Can routine surveillance samples from tracheal aspirate predict bacterial flora in cases of ventilator-associated pneumonia?
ABSTRACT The aim of this study was to investigate the hypothesis that periodical sampling of the tracheo-bronchial tree in the absence of clinical suspicion of pneumonia is useful to identify bacteria responsible for subsequent late ventilator associated pneumonia (VAP). This was a retrospective observational human study carried out in two medical-surgical intensive care units of two different hospitals. From January 1999 to December 2000, 559 patients, who received invasive respiratory support for more than 48 hours, were screened.
Tracheal aspiration (TA) was performed once or twice weekly in all mechanically ventilated patients. The microbiological findings from TA surveillance cultures done in the eight days before suspicion of VAP were compared to those isolated from the positive diagnostic samples done for late onset VAP (after more than four days of mechanical ventilation). The sensitivity, specificity, and positive/negative predictive values of the ability of the surveillance sample to anticipate the VAP pathogen were calculated.
Among the microorganisms isolated from TA, 68% were retrieved from diagnostic samples. All VAP pathogens previously isolated were from 43% of the TA samples. If TA was collected 2-4 days before the clinical diagnosis of VAP, pathogens were detected in 58% of samples. In contrast, only 27% were collected more than four days earlier (P<0.05). The positive predictive values for Pseudomonas aeruginosa and methicillin resistant Staphylococcus aureus from routine TA samples were 92% and 90%, respectively. The negative predictive values for Pseudomonas aeruginosa and methicillin resistant Staphylococcus aureus from routine TA samples were 75% and 89%, respectively.
TA cultures in ventilated patients may help to predict pathogens. Early detection may lead to earlier treatment in long term ventilated patients when VAP is suspected.
- SourceAvailable from: Nele Brusselaers[show abstract] [hide abstract]
ABSTRACT: PURPOSE: In ventilator-associated pneumonia (VAP), early appropriate antimicrobial therapy may be hampered by involvement of multidrug-resistant (MDR) pathogens. METHODS: A systematic review and diagnostic test accuracy meta-analysis were performed to analyse whether lower respiratory tract surveillance cultures accurately predict the causative pathogens of subsequent VAP in adult patients. Selection and assessment of eligibility were performed by three investigators by mutual consideration. Of the 525 studies retrieved, 14 were eligible for inclusion (all in English; published since 1994), accounting for 791 VAP episodes. The following data were collected: study and population characteristics; in- and exclusion criteria; diagnostic criteria for VAP; microbiological workup of surveillance and diagnostic VAP cultures. Sub-analyses were conducted for VAP caused by Staphylococcus aureus, Pseudomonas spp., and Acinetobacter spp., MDR microorganisms, frequency of sampling, and consideration of all versus the most recent surveillance cultures. RESULTS: The meta-analysis showed a high accuracy of surveillance cultures, with pooled sensitivities up to 0.75 and specificities up to 0.92 in culture-positive VAP. The area under the curve (AUC) of the hierarchical summary receiver-operating characteristic curve demonstrates moderate accuracy (AUC: 0.90) in predicting multidrug resistance. A sampling frequency of >2/week (sensitivity 0.79; specificity 0.96) and consideration of only the most recent surveillance culture (sensitivity 0.78; specificity 0.96) are associated with a higher accuracy of prediction. CONCLUSIONS: This study provides evidence for the benefit of surveillance cultures in predicting MDR bacterial pathogens in VAP. However, clinical and statistical heterogeneity, limited samples sizes, and bias remain important limitations of this meta-analysis.European Journal of Intensive Care Medicine 11/2012; · 5.17 Impact Factor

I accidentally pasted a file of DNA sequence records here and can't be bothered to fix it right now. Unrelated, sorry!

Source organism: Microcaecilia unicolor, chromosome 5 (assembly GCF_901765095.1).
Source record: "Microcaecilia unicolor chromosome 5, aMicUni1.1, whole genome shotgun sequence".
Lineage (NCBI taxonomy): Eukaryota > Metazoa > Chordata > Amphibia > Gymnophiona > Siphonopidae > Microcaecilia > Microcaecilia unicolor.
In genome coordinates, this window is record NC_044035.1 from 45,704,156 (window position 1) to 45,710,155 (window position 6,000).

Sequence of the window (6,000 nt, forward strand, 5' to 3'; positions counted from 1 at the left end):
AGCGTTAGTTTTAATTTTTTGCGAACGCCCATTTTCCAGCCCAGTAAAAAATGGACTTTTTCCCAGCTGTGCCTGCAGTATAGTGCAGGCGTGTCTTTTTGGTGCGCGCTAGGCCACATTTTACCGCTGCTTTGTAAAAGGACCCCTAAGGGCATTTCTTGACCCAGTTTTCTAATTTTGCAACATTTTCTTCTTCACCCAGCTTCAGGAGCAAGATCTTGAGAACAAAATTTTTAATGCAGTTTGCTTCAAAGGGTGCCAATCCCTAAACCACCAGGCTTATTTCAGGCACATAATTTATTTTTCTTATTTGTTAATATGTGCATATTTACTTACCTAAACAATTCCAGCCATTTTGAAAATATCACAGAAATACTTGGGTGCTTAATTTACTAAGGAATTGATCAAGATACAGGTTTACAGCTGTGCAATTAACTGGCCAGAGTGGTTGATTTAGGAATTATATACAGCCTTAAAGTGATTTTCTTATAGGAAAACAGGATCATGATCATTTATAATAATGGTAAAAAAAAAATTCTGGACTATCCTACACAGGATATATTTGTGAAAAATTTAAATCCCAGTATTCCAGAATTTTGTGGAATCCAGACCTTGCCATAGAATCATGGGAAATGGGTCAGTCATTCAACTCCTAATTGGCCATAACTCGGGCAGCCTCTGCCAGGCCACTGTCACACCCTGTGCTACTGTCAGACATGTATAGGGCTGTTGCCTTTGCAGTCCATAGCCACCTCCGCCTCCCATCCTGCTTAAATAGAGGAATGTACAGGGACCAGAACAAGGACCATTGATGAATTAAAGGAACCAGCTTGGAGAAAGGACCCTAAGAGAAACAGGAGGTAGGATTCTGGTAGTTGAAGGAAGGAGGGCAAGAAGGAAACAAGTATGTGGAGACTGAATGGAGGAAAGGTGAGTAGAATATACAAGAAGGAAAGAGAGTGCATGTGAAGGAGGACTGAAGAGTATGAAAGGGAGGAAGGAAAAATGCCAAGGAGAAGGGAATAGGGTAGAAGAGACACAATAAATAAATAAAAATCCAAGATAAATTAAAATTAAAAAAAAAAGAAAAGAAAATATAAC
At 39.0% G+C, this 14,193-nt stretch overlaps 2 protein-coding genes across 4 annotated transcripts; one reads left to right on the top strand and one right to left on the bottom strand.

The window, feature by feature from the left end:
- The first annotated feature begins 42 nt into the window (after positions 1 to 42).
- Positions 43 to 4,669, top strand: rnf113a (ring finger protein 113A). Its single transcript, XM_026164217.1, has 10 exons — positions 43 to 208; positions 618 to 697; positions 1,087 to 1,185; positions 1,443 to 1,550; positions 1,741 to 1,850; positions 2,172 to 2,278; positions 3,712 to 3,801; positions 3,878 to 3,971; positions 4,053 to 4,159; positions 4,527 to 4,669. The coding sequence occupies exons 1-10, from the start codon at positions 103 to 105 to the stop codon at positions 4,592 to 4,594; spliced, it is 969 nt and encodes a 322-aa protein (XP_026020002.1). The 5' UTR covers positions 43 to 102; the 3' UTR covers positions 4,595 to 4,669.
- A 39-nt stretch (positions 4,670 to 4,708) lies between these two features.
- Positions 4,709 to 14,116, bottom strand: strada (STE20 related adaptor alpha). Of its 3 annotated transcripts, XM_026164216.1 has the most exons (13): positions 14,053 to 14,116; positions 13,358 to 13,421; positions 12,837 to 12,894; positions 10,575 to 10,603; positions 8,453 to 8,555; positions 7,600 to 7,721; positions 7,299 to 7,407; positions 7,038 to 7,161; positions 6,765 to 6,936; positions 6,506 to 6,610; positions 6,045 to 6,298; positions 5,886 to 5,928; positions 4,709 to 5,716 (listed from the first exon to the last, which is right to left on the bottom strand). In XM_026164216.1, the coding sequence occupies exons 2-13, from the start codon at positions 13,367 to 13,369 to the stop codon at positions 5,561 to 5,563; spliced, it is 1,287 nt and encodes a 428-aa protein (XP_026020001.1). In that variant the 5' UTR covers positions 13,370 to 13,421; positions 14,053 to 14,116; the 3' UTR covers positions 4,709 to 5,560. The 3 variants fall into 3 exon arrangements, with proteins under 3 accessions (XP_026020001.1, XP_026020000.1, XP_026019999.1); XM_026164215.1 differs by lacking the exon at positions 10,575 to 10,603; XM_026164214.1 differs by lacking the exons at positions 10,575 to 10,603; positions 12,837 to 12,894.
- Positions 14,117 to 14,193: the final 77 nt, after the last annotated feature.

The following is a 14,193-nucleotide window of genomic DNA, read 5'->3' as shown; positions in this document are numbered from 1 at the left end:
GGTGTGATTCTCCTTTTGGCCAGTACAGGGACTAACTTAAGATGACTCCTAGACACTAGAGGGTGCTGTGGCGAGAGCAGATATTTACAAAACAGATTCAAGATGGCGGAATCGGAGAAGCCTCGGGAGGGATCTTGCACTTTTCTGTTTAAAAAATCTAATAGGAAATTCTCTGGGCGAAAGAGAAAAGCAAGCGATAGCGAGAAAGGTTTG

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ABSTRACT: To determine the role of colonizers in the causation of ventilator-associated pneumonia (VAP) and the value of routine pre-VAP endotracheal aspirate (EA) cultures in appropriately treating VAP. A prospective observational cohort study was conducted over a period of 15 months. Two hundred patients on mechanical ventilation for>48h were studied. Acinetobacter spp (33.7%) and Pseudomonas spp (29.8%) were the most common colonizers. Of the 200 patients, 36 developed VAP. In 20 VAP patients, the pre-VAP EA culture-based strategy was not useful. However, in the remaining 16 VAP patients, a pre-VAP EA culture-based strategy would have appropriately treated 13 (81%; 95% confidence interval (CI) 62-100%), in comparison to only nine (56%; 95% CI 32-80%) by the American Thoracic Society (ATS) strategy. The seven patients in whom the ATS guidelines were inappropriate had Acinetobacter spp and Pseudomonas spp resistant to the higher antibiotics recommended by the ATS for multidrug-resistant pathogens. The positive predictive values of Pseudomonas aeruginosa, Acinetobacter baumannii, and methicillin-resistant Staphylococcus aureus (MRSA) isolated from pre-VAP EA cultures were 88%, 83%, and 100%, respectively. VAP patients should be treated based on ATS guidelines, but whenever P. aeruginosa, A. baumannii, and MRSA are isolated from pre-VAP EA cultures, the initial antibiotic therapy should be extended to treat these.International journal of infectious diseases: IJID: official publication of the International Society for Infectious Diseases 08/2010; 14(8):e723-9. · 2.17 Impact Factor